WASHINGTON — When Harriet Hageman announced her 2022 primary challenge against Rep. Liz Cheney of Wyoming, House Republican leaders quickly endorsed her bid to oust a colleague whose condemnations of former President Donald Trump had made her a pariah in her own party.
But one member of leadership remained notably silent: Rep. Steve Scalise of Louisiana, the No. 2 Republican. He viewed backing Hageman as a violation of what he calls his 11th Commandment, borrowed from President Ronald Reagan: “Thou shalt not speak ill of another Republican.” He waited until Hageman had defeated Cheney to throw his support behind her.
Scalise, a longtime rival to former Speaker Kevin McCarthy, is now mounting his own bid for the post. He has pitched himself as the man uniquely positioned to unite Republicans at a moment when they are deeply divided and demoralized after McCarthy’s historic ouster last week.
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“We’re so divided; he can unite this Congress,” Rep. Lance Gooden of Texas said of Scalise.
His candidacy is the culmination of a steady political climb for a deeply conservative Republican who once described himself, according to a local columnist, as “like David Duke without the baggage.”
In Louisiana, Scalise represents the 1st Congressional District, a place where the fossil fuel industry is king, and where conservatism is rooted in the myth of rugged individualism — and, at least in some quarters, a politics of racial resentment. It is where Duke, the former Ku Klux Klan leader, was elected to the state Legislature in 1989.
Scalise has suggested that his life and political career have been influenced by those forces. He made the remark comparing himself to Duke to Stephanie Grace, now a columnist for The Times-Picayune/New Orleans Advocate newspaper, when she first met Scalise in the 1990s. She wrote that Scalise’s point “was that the actual governmental philosophy Duke espoused isn’t far off from what was becoming mainstream conservative thought, what with its suspicion of taxes, set-asides and safety net programs such as welfare.”
Decades later, those views are as powerful as ever in the Republican Party as Scalise faces off for the speakership against Rep. Jim Jordan of Ohio, a founder of the ultraconservative House Freedom Caucus.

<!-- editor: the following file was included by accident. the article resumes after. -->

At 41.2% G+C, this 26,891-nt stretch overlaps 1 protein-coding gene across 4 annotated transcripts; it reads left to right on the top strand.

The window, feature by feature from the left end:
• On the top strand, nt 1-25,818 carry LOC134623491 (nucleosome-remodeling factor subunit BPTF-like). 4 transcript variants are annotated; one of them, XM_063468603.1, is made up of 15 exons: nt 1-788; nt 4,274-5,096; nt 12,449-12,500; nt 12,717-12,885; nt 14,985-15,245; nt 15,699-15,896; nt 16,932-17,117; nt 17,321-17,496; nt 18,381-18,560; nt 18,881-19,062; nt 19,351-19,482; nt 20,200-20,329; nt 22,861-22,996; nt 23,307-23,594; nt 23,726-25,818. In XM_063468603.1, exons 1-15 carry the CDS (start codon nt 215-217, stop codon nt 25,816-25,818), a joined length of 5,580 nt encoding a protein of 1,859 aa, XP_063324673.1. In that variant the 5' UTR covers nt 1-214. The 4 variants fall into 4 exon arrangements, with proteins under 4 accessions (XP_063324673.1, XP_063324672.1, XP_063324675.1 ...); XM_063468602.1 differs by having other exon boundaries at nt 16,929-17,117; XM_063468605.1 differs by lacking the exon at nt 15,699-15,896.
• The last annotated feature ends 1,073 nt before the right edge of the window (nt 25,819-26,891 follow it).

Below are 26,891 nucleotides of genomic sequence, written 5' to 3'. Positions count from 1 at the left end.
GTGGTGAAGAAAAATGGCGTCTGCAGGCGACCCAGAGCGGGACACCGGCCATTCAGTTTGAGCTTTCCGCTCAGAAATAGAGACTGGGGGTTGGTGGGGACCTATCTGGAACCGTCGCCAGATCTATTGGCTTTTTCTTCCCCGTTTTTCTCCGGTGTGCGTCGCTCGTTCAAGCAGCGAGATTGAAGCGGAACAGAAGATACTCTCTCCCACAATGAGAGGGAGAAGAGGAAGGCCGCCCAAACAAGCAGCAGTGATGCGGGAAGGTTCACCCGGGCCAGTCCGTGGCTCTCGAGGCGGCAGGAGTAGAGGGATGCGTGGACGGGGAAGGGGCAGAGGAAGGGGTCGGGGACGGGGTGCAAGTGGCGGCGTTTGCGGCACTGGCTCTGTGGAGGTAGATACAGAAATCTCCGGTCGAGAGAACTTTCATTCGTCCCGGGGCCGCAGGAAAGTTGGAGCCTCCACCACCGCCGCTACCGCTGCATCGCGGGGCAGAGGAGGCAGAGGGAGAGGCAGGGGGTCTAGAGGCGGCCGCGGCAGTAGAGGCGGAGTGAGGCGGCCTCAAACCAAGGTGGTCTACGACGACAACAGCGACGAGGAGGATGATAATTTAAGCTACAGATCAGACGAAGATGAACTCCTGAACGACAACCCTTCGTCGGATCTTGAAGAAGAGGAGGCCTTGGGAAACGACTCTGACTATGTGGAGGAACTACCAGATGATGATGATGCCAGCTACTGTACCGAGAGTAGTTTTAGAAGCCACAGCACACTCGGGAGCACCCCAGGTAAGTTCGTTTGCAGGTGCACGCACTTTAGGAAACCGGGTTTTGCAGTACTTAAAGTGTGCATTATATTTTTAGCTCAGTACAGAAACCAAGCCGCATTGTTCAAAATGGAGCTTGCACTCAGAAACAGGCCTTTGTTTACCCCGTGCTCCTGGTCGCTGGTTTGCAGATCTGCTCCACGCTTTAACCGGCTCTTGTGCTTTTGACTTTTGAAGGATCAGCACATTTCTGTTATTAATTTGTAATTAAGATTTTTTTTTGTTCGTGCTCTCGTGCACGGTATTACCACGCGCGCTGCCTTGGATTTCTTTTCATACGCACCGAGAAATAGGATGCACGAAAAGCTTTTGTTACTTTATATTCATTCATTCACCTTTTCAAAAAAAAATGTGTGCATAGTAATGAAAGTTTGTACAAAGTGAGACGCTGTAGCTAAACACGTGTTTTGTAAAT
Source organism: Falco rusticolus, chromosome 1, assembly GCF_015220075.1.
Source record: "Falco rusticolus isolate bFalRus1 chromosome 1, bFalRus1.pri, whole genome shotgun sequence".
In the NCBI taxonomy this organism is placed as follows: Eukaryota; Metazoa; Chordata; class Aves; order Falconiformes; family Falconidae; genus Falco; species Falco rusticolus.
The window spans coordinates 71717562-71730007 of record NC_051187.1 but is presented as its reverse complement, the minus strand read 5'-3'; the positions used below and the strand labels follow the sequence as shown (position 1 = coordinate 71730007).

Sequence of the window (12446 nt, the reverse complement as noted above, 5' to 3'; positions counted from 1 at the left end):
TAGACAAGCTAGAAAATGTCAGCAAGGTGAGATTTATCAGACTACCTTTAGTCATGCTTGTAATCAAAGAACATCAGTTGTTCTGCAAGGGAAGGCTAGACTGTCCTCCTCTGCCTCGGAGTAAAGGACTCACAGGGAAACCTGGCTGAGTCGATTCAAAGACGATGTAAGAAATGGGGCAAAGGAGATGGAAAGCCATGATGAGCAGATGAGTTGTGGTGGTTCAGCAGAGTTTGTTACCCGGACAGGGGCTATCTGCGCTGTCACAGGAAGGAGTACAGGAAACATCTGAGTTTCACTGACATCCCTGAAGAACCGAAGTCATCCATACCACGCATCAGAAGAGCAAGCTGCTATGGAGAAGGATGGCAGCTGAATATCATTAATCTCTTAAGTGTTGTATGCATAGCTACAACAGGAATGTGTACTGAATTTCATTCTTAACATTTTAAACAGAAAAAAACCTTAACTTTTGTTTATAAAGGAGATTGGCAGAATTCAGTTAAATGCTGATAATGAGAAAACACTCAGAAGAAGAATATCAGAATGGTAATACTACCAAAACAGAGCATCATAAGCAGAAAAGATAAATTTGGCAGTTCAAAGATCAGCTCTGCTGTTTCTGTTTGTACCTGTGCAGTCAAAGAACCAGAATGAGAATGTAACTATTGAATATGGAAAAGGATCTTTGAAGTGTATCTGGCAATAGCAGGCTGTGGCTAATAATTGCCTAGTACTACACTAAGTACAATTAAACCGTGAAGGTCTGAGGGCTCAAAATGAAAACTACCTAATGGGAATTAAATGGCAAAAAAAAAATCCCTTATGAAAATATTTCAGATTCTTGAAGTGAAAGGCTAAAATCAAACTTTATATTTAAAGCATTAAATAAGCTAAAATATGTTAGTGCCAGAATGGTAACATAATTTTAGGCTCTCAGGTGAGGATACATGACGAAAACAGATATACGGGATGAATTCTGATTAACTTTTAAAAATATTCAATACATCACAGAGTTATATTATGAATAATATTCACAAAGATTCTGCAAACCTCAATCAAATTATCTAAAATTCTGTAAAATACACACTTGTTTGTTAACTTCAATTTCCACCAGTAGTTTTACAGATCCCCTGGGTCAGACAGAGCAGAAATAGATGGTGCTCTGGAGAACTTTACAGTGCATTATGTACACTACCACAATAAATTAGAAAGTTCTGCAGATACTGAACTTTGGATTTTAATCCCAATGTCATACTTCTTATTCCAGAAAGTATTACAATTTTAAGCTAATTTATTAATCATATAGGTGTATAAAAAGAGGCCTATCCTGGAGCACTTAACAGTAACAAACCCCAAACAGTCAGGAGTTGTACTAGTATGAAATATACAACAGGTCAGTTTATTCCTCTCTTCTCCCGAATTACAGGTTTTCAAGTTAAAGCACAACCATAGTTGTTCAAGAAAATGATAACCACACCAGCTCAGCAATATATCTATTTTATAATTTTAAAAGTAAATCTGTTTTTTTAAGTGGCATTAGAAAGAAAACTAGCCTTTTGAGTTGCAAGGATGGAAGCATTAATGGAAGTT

Scalise is making the run despite having been diagnosed only weeks ago with blood cancer, for which he has been undergoing treatment. His supporters insist it has not diminished his capacity for the job.
A key plank of Scalise’s pitch to his colleagues is that he is a fundraising powerhouse, second only to McCarthy. He has raised nearly $170 million over the course of his congressional career to help Republicans win elections. In the 2022 midterm elections, Scalise spent 112 days on the road campaigning for members and candidates. Over the past five years, his office said, he has given $7.2 million directly to Republican members and candidates and transferred $50 million to the National Republican Campaign Committee.
“Kevin McCarthy was fabulous at raising the resources our conference needed,” said Rep. Ann Wagner of Missouri. “The only person second to that is Steve Scalise.” Wagner, a longtime ally of Scalise, said she had accompanied him on fundraising swings in which he visited more than a dozen districts in three days.
Over the past year, Scalise has been marginalized by McCarthy, who has privately described him to colleagues as ineffective, checked out and reluctant to take positions, and cut him out of all major decision-making.
The dynamic was frustrating for Scalise at the time. But now, his allies believe that the fact that he was not involved in the debt ceiling negotiations with President Joe Biden, which ultimately proved to be a catalyst for McCarthy’s downfall, could make him a viable option for the hard-right members who rebelled against the former speaker.
While most far-right Republicans are expected to back Jordan on Tuesday when they are scheduled to choose a nominee for speaker, Scalise is imploring them to support him as a second choice. Under the current rules of the Republican conference, whoever receives a majority in that secret-ballot vote will be the party’s nominee when the full House meets to elect a new speaker, now expected Wednesday.
Lawmakers allied with Jordan are trying to raise that threshold to unanimity, which would put Scalise at a disadvantage. For now, however, Scalise has been telling right-wing lawmakers that while he wishes he could be their first choice, he hopes that if he emerges as the nominee, they will at least vote for him on the floor.